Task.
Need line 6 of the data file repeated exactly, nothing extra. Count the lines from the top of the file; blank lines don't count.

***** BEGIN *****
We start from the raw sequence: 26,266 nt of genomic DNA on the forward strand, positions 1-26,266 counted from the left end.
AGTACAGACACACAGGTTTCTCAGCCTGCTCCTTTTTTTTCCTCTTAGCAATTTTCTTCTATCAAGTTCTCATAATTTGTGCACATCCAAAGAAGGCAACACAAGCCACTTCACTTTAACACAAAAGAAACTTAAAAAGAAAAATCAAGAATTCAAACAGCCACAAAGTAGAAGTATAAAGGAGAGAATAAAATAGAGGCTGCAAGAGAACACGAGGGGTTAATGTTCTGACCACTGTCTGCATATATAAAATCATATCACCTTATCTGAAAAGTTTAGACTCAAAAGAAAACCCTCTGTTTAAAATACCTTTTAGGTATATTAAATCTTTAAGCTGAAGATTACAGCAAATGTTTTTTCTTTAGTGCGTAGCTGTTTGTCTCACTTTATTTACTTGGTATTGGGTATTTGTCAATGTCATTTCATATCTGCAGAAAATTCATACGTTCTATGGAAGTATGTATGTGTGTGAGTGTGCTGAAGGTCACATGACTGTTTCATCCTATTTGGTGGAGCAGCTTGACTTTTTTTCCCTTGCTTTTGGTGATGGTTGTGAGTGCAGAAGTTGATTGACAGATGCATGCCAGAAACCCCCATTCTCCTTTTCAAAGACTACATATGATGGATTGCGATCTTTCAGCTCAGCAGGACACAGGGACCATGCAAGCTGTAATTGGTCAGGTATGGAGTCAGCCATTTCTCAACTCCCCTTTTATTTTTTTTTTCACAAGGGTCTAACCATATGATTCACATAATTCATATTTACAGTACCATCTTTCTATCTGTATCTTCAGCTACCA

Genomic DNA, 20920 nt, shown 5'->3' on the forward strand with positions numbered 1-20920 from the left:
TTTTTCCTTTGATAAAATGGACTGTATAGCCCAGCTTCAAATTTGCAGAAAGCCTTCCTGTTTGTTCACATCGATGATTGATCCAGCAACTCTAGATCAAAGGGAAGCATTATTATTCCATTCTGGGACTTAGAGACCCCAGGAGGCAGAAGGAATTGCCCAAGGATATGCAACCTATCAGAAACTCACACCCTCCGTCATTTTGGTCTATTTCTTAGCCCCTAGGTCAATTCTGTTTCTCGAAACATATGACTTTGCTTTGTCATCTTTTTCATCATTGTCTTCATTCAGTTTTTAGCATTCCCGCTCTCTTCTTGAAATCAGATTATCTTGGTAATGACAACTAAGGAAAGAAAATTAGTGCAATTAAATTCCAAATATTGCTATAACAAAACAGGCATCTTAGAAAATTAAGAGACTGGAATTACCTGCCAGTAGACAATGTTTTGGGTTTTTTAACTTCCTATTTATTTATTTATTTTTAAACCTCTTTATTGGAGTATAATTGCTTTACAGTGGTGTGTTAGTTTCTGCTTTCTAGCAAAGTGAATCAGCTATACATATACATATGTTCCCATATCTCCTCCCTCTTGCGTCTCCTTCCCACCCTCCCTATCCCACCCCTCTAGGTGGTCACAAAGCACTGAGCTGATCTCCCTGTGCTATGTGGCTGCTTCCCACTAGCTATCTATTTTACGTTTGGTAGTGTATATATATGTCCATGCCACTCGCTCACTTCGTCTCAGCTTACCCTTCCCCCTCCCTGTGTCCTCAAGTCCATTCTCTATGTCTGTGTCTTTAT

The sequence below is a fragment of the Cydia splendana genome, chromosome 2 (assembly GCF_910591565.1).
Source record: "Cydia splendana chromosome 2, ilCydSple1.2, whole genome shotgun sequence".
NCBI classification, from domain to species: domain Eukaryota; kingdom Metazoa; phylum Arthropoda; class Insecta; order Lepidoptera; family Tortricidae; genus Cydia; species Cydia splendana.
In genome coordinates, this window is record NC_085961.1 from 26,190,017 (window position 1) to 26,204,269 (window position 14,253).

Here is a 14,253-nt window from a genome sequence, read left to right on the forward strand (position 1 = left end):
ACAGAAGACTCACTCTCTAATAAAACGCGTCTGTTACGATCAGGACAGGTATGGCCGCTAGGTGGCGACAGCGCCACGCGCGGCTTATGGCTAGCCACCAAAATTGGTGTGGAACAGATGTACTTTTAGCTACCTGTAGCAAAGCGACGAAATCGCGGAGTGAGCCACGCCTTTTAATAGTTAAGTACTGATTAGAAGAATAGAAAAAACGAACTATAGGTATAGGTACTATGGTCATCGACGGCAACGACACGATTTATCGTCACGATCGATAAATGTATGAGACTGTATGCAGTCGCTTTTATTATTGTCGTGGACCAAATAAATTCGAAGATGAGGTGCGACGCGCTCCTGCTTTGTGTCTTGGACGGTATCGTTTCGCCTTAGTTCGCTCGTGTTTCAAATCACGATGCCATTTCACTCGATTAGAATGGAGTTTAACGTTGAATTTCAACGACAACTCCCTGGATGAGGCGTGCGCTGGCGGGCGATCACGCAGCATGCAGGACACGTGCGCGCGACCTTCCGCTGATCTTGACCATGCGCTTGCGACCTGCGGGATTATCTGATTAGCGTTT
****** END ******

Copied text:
Source record: "Cydia splendana chromosome 2, ilCydSple1.2, whole genome shotgun sequence".